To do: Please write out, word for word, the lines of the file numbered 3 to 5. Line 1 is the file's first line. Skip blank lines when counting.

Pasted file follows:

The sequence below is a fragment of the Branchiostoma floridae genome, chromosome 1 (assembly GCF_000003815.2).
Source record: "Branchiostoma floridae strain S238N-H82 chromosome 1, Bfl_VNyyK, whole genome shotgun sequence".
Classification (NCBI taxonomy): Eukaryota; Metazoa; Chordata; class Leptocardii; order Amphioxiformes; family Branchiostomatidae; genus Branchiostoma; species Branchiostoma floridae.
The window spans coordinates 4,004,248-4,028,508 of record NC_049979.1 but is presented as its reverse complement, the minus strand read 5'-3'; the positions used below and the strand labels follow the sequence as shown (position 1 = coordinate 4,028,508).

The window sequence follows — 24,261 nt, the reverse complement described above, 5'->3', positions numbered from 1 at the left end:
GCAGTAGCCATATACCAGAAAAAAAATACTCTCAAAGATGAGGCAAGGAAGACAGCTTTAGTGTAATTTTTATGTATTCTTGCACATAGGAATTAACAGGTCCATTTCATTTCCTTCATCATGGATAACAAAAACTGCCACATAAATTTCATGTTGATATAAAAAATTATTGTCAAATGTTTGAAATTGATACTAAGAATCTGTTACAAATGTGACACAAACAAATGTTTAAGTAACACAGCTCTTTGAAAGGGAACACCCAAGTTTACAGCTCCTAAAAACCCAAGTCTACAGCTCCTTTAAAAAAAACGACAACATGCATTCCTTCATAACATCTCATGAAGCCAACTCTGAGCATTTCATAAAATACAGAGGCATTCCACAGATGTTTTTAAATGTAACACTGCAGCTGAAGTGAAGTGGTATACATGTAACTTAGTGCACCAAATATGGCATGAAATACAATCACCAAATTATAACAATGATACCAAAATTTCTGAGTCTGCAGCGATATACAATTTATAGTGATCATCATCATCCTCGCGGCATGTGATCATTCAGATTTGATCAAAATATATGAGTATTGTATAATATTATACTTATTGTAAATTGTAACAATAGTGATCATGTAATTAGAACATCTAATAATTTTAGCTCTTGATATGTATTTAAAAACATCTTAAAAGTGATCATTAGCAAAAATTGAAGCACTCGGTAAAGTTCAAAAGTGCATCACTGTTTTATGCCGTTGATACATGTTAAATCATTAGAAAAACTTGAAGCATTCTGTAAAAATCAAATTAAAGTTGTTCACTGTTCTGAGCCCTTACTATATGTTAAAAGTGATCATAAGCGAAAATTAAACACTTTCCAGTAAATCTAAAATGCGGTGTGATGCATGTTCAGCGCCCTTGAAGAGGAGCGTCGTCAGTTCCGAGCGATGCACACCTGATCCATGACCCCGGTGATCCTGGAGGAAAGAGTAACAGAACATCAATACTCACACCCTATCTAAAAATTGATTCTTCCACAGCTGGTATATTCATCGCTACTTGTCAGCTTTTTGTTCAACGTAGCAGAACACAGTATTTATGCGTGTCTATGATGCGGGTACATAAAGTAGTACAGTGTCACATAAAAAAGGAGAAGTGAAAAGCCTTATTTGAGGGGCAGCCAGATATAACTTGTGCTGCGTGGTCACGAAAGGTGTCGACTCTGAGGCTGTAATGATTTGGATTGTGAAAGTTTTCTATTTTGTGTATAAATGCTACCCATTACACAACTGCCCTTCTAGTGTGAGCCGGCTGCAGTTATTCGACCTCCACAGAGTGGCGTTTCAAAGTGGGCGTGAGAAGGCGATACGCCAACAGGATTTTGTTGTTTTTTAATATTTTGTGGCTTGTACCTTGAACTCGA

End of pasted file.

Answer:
Classification (NCBI taxonomy): Eukaryota; Metazoa; Chordata; class Leptocardii; order Amphioxiformes; family Branchiostomatidae; genus Branchiostoma; species Branchiostoma floridae.
The window spans coordinates 4,004,248-4,028,508 of record NC_049979.1 but is presented as its reverse complement, the minus strand read 5'-3'; the positions used below and the strand labels follow the sequence as shown (position 1 = coordinate 4,028,508).

The window sequence follows — 24,261 nt, the reverse complement described above, 5'->3', positions numbered from 1 at the left end: